Some Salvage washing up on the interwebs:
Sean the Bookonaut has reviewed Salvage, most kindly, and it’s so pleasing to see reviewers respond to the relationship drama of the story and treat the narrative with such sensitivity, for it is a slow-build, this one, and it is anchored in matters of the heart. And of course, it’s very pleasing indeed to see reviewers enjoying it!
The Galactic Suburbia podcast has also mentioned Salvage, again kindly, in the reading lists of both Tansy and Alex, and again focusing on the relationship of the heroine with her husband and the woman who gives her pause for thought. Favourite quote courtesy of Alex: ‘compassionate and cold-blooded’. You probably need to hear it in context, but it made my ears warm with satisfaction.
Rowena Cory Daniells has been running an informative series of blog interviews with women fantasy writers — Australia is privileged and perhaps, the suggestion is, unusually blessed, with a high ratio of talented ones. But now she’s branching out, kindly inviting me in with some thoughtful queries about writing and publishing. She’s also giving away a copy of Salvage, so let’s read who you’re favourite vampires are: my money’s on Bram Stoker’s version of Dracula, simply because he blew my 16-year-old mind. I’ve listed 15 of the best movie vampires here, in case you need some inspiration, and top 5 vampire and werewolf movies to chew over.
Which is as good a time as any to mention again the forthcoming launch in Brisbane, on August 10 at Avid Reader, and the Twelfth Planet Press Showcase at Melbourne Writers Festival on August 26, at the Yarra Building.
Queensland Writers Centre is compiling a booklet, Books from our Backyard, of Queensland authors to have had a book published in 2011. Must be first edition, paper or e-book, with ISBN and cover image. Details at the website.
Also, the centre has compiled a website of reaction to the summary cancellation of the Queensland Premier’s Literary Awards by incoming premier Campbell Newman. The centre is looking to salvage something from the debacle and provides some avenues for reaction to the move. A separate push is underway to establish the Queensland Literary Awards.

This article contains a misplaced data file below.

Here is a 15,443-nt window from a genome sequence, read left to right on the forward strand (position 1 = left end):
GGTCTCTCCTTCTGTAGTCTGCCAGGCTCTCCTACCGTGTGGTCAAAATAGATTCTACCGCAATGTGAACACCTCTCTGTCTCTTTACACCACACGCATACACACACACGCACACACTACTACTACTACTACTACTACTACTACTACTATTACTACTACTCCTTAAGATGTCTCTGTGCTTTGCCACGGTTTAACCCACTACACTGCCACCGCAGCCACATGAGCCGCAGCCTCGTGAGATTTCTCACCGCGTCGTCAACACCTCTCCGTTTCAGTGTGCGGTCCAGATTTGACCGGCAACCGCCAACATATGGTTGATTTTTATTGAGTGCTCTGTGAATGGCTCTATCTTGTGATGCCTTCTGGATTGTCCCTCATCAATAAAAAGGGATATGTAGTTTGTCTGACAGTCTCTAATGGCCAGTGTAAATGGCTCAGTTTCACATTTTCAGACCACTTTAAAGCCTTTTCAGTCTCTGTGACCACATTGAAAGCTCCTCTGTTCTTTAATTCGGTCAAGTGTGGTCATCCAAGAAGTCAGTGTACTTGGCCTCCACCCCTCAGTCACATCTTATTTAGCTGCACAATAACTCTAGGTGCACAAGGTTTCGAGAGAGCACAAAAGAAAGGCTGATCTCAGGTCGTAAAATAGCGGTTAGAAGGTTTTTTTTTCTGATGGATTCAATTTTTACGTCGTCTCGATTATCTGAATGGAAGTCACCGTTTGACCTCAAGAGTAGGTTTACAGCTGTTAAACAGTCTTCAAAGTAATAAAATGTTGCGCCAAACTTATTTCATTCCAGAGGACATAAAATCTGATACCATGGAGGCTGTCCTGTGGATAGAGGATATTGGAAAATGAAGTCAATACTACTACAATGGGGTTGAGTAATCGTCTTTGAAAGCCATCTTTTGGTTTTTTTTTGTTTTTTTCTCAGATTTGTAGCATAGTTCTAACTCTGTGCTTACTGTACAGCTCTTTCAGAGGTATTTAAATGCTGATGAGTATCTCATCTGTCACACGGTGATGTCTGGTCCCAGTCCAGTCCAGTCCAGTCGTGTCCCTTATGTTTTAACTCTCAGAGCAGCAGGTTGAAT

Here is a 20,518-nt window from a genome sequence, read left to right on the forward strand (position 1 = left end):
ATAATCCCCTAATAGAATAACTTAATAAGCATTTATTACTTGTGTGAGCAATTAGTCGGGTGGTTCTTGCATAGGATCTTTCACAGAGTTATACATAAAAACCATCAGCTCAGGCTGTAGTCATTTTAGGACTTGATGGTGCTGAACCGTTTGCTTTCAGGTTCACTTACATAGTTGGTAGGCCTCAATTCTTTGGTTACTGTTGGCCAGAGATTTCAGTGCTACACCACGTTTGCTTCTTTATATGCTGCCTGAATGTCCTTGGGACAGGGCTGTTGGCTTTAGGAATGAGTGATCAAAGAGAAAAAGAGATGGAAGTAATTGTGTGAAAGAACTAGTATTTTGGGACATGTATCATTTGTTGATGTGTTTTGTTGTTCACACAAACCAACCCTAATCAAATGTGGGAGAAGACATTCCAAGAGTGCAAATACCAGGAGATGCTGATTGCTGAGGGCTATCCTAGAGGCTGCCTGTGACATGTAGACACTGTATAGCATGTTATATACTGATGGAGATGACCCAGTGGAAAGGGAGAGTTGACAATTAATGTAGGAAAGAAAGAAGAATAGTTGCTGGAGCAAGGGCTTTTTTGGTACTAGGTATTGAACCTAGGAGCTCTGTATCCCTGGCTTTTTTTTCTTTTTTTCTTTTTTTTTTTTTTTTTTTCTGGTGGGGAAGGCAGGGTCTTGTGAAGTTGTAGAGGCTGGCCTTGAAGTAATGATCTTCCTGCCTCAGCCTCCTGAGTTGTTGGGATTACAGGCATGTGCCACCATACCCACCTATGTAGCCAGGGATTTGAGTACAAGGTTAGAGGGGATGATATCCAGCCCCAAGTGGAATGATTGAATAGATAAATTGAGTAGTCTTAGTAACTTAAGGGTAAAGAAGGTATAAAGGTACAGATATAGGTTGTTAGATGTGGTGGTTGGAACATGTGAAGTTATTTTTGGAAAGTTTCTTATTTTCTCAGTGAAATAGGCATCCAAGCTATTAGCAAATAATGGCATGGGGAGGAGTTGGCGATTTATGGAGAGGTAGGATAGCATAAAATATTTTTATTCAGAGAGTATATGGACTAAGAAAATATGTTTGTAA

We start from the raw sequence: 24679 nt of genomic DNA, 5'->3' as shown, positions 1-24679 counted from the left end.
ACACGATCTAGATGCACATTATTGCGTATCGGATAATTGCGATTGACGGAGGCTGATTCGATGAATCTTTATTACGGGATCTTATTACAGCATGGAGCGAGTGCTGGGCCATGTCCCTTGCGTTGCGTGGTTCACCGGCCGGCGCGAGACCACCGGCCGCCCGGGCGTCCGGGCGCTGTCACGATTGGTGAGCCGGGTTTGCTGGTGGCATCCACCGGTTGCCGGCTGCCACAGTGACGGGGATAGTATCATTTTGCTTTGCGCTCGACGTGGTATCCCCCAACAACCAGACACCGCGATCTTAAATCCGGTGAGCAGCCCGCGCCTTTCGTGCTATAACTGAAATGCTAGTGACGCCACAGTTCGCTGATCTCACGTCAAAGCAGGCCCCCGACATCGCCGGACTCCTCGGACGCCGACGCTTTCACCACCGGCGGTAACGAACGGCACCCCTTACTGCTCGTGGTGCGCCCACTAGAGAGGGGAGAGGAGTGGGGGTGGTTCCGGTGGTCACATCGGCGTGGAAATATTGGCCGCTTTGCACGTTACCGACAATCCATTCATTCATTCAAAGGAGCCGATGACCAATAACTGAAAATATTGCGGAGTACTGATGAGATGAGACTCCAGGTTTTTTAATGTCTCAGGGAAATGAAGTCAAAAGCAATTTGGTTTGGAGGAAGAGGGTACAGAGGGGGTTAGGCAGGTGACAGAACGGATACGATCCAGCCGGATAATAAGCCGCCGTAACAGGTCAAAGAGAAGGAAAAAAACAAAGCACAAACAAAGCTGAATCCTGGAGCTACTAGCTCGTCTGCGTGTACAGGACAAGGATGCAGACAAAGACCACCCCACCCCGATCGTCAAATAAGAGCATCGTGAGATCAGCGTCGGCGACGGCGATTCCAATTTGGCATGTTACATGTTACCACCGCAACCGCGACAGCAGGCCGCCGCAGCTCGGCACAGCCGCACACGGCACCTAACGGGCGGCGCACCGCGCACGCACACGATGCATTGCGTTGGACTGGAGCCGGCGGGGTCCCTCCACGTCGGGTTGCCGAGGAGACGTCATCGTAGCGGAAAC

In award news, and much more positive all round, Aussies Jonathan Strahan and the gang from Galactic Suburbia podcast have made the shortlist for the Hugo Awards — Strahan twice, for best short form editor and also his co-hosted Notes from Coode St podcast. Way to go!
The Blood-Red Pencil hosts two posts about the life of agents, including their changing role in an industry where self-publishing is no longer the path of last resort.
At the Lair, Sean Williams and Karen Miller talk joining Forces with the Star Wars franchise.
In Lisa Hannett’s Tuesday Therapy (it’s been a busy week), Kim Falconer offers some down-to-earth advice about setting goals and achieving them despite all the good advice. In today’s Theraphy, Angela Slatters offers excellent advice about both offering and receiving favours of a literary nature.
Looking ahead: Swancon 2013 has announced a guest list of Gail Simone, Charles Stross, John Birmingham and Lucy Sussex. w00t!
Tansy Rayner Roberts’ Creature Court series is pushing into overseas markets — great to see a publisher investing in local talent.
And finally, this piece from Call My Agent! about the cultural cringe and Australian novels. I’d like to think that the efforts of our fantasy, crime and romance writers, in particular, are changing the apparent reluctance of readers to buy locally … This post riffs off a previous one about why it’s hard to get an Aussie novel published, which kicked along a meme about ‘what Australian book have you bought recently’. You don’t buy local just because it is local, of course, but because it’s local and good: it’s that last part that has had buyers doubting, but they’re out of excuses these days. Now it’s how to raise awareness in an ever-crowded market place.
Late addition: I’ve been meaning to add 20c to this excellent post about the value of a book cover over at Patrick O’Duffy’s place, but that’s gonna have to wait for another day. When you see the amount of quality info Angry Robot has packed onto that back cover … wow. The absence of a back cover on an e-book — that requirement that the browser has picked up that info on the web page — is an interesting quandary that I haven’t got around to pondering in any meaningful way. Patrick, it’s up to you!